Can you imagine how boring life would be if you couldn’t rotate your arm, or your wrist didn’t tilt? Dance would be robotic, if not pathetic. Forget any kind of drawing or painting, you wouldn’t even be able to eat.
It’s no wonder that studies regarding the motion of human arms are still ongoing. This is an attempt to get machines to move as we do, for bionic application and more.
Articulation is not only beautiful, but essential to creating complexity. 5 axis machining takes those principles of rotation and tilt to new heights in fabricating a complex part.
In this introduction to 5 axis machining, we’re going to go over what it is, and why 3D printing won’t replace it.
5 Axis Machining: What Is It?
Imagine your XYZ coordinates from middle and high school for a moment. CNC machining uses an XYZ coordinate system we call the cartesian coordinate system. You can thank a French mathematician named René Descartes for inventing it.
the X, Y, and Z planes are 3 axis of motion left and right, up and down, and forward and back. In machining, the X and Y axes are horizontal, like you’re looking down at a tabletop. The Z-axis is the vertical axis.
The other two axes that 5 axis machining employs are rotation along an axis. These being the X and Y axes.
How Do the Axes Work?
Again, using your arm as an example, look at the back of your hand, and then rotate your hand over to look at your palm. You just performed a Y-axis rotation, so to speak, of 180-degrees.
Now flatten your hand and point your fingers to the floor, bending only at the wrist. Now point them to the ceiling like you’re saying “stop” with your hand. You just performed 180-degrees of rotation, this time on the x-axis.
5 axis machines are also called 3+2 machines because of the three positional axes, plus the 2 rotational ones. Some machines have more axes—don’t worry, we won’t get into that—but they offer little in increased part complexity or time reduction.
The only thing that more than 5 axes do is create more maintenance headaches, although there are needs in some industries for them.
The main takeaway is that a true 5 axis machine is better than a 3+2 machine, which only parodies the 5 axis concept.
Why Is 5 Axis Better?
True—or continuous 5 axis machining—as it is appropriately called, continuously adjusts the tool bit for the best angle to the workpiece.
Other systems, like 3+2, need the stationary toolbit to reposition. This extra process costs time and costs you money. 3+2 is still a good method, as it can always make the same product as a 5 axis machine in theory.
The benefits of 5 axis machining over 3 axis, positional, machining are:
- Design complexity
- Minimized setup
- Better surface finishes
- Quicker removal of material
- Rotational accuracy
When you can use shorter toolings you vibration and produce higher quality finishes, as well as minimal setup on the tooling. Arcs and angles that would before take several different setups allow a level of complexity that is unparalleled.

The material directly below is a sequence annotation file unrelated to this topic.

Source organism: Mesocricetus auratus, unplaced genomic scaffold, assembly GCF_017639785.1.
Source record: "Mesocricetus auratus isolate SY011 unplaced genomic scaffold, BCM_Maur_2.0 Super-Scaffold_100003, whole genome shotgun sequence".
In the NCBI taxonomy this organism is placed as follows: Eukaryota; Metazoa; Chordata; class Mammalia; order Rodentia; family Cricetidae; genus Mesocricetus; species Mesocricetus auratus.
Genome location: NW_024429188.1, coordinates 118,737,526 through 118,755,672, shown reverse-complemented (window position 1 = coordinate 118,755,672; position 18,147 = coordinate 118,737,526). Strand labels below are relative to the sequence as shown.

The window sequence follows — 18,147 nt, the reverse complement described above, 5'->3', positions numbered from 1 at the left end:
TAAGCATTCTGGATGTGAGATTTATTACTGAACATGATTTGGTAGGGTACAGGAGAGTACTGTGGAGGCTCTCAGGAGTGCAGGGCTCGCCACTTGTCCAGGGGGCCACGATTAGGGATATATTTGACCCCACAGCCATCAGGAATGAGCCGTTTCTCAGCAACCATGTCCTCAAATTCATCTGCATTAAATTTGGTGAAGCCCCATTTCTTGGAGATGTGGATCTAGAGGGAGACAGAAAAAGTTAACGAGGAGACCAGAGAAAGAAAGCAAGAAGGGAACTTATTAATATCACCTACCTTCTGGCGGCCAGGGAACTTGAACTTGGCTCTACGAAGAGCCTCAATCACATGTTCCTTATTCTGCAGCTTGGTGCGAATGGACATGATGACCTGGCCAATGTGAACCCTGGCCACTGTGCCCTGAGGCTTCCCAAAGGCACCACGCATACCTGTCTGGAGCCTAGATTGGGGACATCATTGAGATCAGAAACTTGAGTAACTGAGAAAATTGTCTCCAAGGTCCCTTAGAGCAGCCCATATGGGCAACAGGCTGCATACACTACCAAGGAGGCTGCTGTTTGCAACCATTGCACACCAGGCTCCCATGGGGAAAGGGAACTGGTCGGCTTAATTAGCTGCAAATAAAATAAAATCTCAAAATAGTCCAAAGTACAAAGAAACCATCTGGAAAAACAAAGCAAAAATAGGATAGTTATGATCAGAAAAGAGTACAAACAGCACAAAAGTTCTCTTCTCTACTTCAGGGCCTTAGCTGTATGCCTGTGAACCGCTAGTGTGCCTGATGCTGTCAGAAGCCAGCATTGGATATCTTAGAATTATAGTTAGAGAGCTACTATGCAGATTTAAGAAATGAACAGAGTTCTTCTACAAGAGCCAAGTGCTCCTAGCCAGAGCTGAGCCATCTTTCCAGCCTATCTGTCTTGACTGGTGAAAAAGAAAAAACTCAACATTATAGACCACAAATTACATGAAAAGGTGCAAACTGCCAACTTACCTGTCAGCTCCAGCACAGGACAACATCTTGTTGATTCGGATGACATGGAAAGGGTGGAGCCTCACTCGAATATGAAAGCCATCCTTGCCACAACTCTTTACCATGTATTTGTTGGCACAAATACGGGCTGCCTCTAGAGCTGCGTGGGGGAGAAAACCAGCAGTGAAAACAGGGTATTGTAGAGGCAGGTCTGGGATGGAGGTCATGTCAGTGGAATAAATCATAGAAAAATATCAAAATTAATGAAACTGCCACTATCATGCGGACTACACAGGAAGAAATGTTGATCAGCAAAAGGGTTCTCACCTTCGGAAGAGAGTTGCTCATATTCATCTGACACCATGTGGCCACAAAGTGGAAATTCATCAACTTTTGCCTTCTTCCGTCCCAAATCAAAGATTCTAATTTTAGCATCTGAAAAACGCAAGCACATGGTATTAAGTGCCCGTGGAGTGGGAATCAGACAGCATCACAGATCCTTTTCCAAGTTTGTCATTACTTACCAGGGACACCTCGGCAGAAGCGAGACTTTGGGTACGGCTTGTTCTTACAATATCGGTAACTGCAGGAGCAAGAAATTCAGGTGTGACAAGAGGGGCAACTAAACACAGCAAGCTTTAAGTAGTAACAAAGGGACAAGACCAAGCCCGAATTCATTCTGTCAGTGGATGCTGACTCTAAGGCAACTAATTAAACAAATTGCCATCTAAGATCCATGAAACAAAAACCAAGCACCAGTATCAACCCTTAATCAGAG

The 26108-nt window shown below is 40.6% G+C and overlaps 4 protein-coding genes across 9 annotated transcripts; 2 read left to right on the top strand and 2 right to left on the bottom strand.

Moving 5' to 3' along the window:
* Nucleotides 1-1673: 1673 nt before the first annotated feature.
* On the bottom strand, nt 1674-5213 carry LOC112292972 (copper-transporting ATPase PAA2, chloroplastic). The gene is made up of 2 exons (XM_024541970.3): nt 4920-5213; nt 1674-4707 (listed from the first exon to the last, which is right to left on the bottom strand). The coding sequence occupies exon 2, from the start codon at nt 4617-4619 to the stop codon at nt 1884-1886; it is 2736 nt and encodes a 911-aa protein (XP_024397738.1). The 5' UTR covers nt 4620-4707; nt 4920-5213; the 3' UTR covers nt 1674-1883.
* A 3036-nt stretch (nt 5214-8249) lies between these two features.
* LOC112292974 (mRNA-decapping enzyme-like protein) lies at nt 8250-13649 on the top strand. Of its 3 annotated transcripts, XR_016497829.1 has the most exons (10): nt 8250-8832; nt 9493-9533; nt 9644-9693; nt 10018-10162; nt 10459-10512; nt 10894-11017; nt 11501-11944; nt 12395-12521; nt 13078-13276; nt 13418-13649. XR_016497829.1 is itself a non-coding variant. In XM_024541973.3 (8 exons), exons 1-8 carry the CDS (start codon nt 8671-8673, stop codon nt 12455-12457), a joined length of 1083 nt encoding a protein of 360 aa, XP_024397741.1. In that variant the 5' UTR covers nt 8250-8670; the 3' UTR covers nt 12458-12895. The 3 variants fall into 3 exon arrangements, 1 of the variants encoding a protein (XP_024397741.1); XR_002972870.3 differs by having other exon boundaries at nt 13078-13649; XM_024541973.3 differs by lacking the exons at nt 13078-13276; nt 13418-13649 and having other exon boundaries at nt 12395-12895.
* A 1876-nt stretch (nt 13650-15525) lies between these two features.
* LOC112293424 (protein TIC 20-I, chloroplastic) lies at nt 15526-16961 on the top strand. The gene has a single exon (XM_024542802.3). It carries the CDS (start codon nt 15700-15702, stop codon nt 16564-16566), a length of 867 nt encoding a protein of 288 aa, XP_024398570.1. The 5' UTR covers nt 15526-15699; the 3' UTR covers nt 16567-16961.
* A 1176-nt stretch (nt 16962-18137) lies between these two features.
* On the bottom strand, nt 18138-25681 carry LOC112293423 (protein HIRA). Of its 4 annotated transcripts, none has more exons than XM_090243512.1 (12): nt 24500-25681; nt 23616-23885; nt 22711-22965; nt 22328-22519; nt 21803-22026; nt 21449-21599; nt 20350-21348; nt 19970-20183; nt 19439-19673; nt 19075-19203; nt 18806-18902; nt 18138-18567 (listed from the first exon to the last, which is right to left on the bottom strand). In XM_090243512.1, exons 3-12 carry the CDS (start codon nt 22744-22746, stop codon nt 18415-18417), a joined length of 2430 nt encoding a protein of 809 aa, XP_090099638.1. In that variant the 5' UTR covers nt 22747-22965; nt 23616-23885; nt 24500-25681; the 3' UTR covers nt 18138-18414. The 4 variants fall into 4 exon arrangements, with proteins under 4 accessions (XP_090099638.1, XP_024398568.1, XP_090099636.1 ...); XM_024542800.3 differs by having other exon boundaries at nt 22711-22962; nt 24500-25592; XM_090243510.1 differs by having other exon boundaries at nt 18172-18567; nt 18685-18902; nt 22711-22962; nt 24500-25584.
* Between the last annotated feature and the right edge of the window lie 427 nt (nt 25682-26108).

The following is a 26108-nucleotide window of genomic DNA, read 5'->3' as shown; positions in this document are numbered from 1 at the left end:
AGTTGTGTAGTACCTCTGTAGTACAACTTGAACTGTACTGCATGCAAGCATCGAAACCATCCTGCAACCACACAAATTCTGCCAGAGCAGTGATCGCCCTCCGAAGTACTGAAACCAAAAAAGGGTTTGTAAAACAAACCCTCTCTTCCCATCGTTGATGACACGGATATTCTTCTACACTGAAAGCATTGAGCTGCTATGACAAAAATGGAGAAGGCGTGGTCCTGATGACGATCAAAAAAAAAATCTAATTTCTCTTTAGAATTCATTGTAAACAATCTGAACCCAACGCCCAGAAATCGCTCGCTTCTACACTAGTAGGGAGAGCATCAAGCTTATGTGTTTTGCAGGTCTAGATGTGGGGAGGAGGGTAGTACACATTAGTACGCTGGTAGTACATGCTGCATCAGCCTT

Shorter cutting surfaces enable higher speed with lower vibration, increasing material removal speed. Being closer to the workpiece makes all the difference.
These benefits are amazing, though it is not always necessary. You have to make a cost analysis to determine the need of 5-axis.
Avoiding Complications in 5 Axis Machining
Aside from doing a cost analysis, there are some other things you can do to minimize running into unnecessary complications.
First of all, only using tooling which is designed for a 5 axis machine will keep it in good working order. This will produce better results. 5 axis machines are costly, and keeping it in good working order will ensure fewer maintenance downtimes.
Hardware is super important, but also essential is the CAD/CAM software to process the cutting program without collisions. The best 5 axis machine in the world without a good cutting program and trained personnel is a 3 axis machine that can cause more problems.
In that vein, training your personnel to think about the machine’s capabilities is essential. All too often, 5 axis machines are limited by the imagination and creativity of the operators, rather than what is actually possible.
Simulation software is improving to take up the slack, though. It assists operators to reduce toolpath collisions and errors for smoother, faster operation. Cutting program simulations are essential on high-dollar items with exotic materials where you might only get one shot.
It’s almost possible with 5 axis machining to perform done-in-one operations. This is a holy grail of the machine world, where multiple setups and staging aren’t necessary and all machining can be done in one operation. In goes a block of material and out comes your part.
More important than the machine in a done-in-one scenario is all in the planning, training, communication, and preparation involved. Making sure you have the right tooling and enough tools in the magazine to finish the job is essential.
5 axis fabrication won’t be replaced by 3D printing any time soon, but likely they’ll work together. Whether it be in a hybrid machine or where 3D printing does the rough-in while machining finishes the surfaces, both are here to stay.
5 Axis Machining: Now You Know
Speaking of done-in-one, it’s tough to talk about everything in 5 axis machining in one article but all the rough cuts have been made.
Before we finish, we wanted to invite you to our facilities and to read our other blogs on machining. Watching machining in action is like watching an elegant dance, as beautiful as a Rembrandt, and satisfying as a bite of homemade apple pie.
Thanks for reading so far and make sure to contact us for any machining information you might need!